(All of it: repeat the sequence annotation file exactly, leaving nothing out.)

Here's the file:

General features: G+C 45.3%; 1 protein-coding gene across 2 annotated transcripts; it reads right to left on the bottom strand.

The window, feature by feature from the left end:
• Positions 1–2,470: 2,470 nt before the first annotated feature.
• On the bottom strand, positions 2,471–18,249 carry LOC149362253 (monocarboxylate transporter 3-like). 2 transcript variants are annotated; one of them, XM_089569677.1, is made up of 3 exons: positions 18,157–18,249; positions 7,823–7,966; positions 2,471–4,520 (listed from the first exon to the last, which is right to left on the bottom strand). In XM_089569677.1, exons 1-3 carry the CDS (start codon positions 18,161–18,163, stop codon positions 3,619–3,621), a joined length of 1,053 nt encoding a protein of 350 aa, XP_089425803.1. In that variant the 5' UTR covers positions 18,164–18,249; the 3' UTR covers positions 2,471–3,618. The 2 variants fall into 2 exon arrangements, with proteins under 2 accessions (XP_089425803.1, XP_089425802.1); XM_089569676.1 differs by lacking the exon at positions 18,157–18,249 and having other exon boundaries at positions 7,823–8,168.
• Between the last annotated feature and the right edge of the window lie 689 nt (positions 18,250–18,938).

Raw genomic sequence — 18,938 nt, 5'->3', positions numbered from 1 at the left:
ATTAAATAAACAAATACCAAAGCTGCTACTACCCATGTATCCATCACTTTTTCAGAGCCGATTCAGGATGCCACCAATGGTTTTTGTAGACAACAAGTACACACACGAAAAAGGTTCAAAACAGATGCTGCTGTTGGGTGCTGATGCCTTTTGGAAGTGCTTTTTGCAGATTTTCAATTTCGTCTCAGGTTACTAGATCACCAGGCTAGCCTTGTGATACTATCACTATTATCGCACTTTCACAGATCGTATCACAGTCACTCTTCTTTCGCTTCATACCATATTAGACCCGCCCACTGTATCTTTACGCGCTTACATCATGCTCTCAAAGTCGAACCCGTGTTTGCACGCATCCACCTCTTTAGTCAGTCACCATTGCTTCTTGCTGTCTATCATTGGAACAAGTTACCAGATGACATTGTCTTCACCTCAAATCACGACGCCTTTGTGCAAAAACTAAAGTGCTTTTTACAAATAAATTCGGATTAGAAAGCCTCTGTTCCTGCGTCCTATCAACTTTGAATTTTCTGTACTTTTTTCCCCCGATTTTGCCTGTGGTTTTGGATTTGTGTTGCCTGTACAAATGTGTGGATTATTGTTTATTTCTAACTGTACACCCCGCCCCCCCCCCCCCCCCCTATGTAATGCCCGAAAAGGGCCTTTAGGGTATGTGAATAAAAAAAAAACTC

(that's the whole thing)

General features: G+C 45.3%; 1 protein-coding gene across 2 annotated transcripts; it reads right to left on the bottom strand.

The window, feature by feature from the left end:
• Positions 1–2,470: 2,470 nt before the first annotated feature.
• On the bottom strand, positions 2,471–18,249 carry LOC149362253 (monocarboxylate transporter 3-like). 2 transcript variants are annotated; one of them, XM_089569677.1, is made up of 3 exons: positions 18,157–18,249; positions 7,823–7,966; positions 2,471–4,520 (listed from the first exon to the last, which is right to left on the bottom strand). In XM_089569677.1, exons 1-3 carry the CDS (start codon positions 18,161–18,163, stop codon positions 3,619–3,621), a joined length of 1,053 nt encoding a protein of 350 aa, XP_089425803.1. In that variant the 5' UTR covers positions 18,164–18,249; the 3' UTR covers positions 2,471–3,618. The 2 variants fall into 2 exon arrangements, with proteins under 2 accessions (XP_089425803.1, XP_089425802.1); XM_089569676.1 differs by lacking the exon at positions 18,157–18,249 and having other exon boundaries at positions 7,823–8,168.
• Between the last annotated feature and the right edge of the window lie 689 nt (positions 18,250–18,938).

Raw genomic sequence — 18,938 nt, 5'->3', positions numbered from 1 at the left:
ATTAAATAAACAAATACCAAAGCTGCTACTACCCATGTATCCATCACTTTTTCAGAGCCGATTCAGGATGCCACCAATGGTTTTTGTAGACAACAAGTACACACACGAAAAAGGTTCAAAACAGATGCTGCTGTTGGGTGCTGATGCCTTTTGGAAGTGCTTTTTGCAGATTTTCAATTTCGTCTCAGGTTACTAGATCACCAGGCTAGCCTTGTGATACTATCACTATTATCGCACTTTCACAGATCGTATCACAGTCACTCTTCTTTCGCTTCATACCATATTAGACCCGCCCACTGTATCTTTACGCGCTTACATCATGCTCTCAAAGTCGAACCCGTGTTTGCACGCATCCACCTCTTTAGTCAGTCACCATTGCTTCTTGCTGTCTATCATTGGAACAAGTTACCAGATGACATTGTCTTCACCTCAAATCACGACGCCTTTGTGCAAAAACTAAAGTGCTTTTTACAAATAAATTCGGATTAGAAAGCCTCTGTTCCTGCGTCCTATCAACTTTGAATTTTCTGTACTTTTTTCCCCCGATTTTGCCTGTGGTTTTGGATTTGTGTTGCCTGTACAAATGTGTGGATTATTGTTTATTTCTAACTGTACACCCCGCCCCCCCCCCCCCCCCCTATGTAATGCCCGAAAAGGGCCTTTAGGGTATGTGAATAAAAAAAAAACTC